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Don't send my Masoud back into danger

PUBLISHED: 17:43 24 July 2001 | UPDATED: 10:23 03 March 2010

IPSWICH mother Teresa Sadeghi escaped years personal turmoil to find love with a man who taught her to draw a line under her tortured past. Now that dream is falling apart at the seams as the man she married just three weeks ago faces deportation back to the country where he believes his life is in danger.

IF there is one thing Teresa has learnt over the past few weeks it is that she possesses an inner strength she never knew she had.

She wakes each day with the cold fear that the man she married just three weeks and three days ago could be taken away from her and her son at any moment.

Wedding gifts lie untouched in an upstairs room of her east Ipswich home. Congratulations cards wishing the newly wed couple luck for the future are bundled in a pile, too painful to be read.

Celebrations are on hold – but Teresa, 31, faces each day with the renewed determination that she will not give up the fight to keep her

husband.

"I won't regret falling in love with Masoud. I can't help the way I feel, but I don't know what we are going to do. I try not to think about it, it makes me go mad," she said.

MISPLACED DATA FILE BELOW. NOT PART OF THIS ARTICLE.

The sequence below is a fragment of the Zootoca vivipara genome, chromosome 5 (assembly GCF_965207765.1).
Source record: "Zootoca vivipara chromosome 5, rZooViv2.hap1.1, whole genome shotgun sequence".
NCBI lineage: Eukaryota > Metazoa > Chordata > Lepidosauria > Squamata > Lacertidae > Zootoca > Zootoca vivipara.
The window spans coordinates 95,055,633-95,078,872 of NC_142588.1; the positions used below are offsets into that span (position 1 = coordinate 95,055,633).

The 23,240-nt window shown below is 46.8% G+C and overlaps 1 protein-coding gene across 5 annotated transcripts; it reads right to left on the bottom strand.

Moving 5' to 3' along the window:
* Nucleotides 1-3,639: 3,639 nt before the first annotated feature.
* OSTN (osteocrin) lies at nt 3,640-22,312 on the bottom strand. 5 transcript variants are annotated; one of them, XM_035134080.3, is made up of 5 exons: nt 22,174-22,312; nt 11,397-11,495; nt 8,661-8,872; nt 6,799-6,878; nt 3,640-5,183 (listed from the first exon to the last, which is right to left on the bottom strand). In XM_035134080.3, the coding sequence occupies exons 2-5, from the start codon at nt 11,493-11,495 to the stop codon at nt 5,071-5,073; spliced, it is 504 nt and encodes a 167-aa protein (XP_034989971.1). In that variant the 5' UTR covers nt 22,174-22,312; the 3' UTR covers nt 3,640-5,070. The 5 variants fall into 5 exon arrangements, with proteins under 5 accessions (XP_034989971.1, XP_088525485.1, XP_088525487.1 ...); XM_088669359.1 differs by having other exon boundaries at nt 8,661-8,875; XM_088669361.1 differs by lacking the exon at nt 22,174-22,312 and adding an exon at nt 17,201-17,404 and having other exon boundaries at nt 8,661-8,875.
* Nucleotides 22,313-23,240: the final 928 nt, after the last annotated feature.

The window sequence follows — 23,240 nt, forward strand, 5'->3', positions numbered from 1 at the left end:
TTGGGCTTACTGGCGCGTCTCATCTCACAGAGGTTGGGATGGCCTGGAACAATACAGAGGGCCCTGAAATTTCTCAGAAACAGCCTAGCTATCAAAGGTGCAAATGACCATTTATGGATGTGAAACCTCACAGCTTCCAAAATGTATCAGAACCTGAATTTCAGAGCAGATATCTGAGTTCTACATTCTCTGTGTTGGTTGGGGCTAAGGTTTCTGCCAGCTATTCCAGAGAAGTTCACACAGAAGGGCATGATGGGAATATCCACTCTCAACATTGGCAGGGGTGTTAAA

"People think asylum seekers come to this country because it's a better way of life but Masoud gave up everything to come here. He left his family, his friends, business. He had everything."

The couple insists theirs is not a marriage of convenience. Rather than helping his case it has caused them further problems as Masoud, 27, renounced his Islamic faith before getting married to join Teresa as a Christian. To return to Iran now would be highly dangerous. "You should see the fear in his eyes," said Teresa.

"I thought he would get a fair

hearing in this country but he hasn't. I can't believe the way he has been treated.

"We fell in love really fast which is unusual for me because I am a very careful person.

"Meeting Masoud was my one true break and chance for happiness. I had never experienced anything like it in my life.

"I had to have counselling for years but Masoud finished it for me. He taught me to like myself again."

Masoud arrived in Britain 14 months ago as an asylum seeker. Legal reasons prevent the release of full details of why he fled his country but he paid $15,000 American dollars to be smuggled out of Tehran and carrying only a single suitcase he travelled by foot, bus, boat and lorry to Europe.

The journey lasted about ten days and Masoud describes how

disorientated he was, haunted by the fear that any of the succession of drivers he encountered could have chosen to dump their illegal cargo.

A flight to Gatwick concluded his journey on June 1 last year and it was there, still frightened and shaken by his ordeal that he was interviewed for asylum.

"I was very nervous and frightened when I first came to this country. I had never done anything like that before and I didn't know what would happen to me," he said.

"I was miserable until I met Teresa. When I met her I thought maybe God was looking down at me. Maybe he was giving me a chance to be happy. I love my wife and I love my wife's son, he is like my son.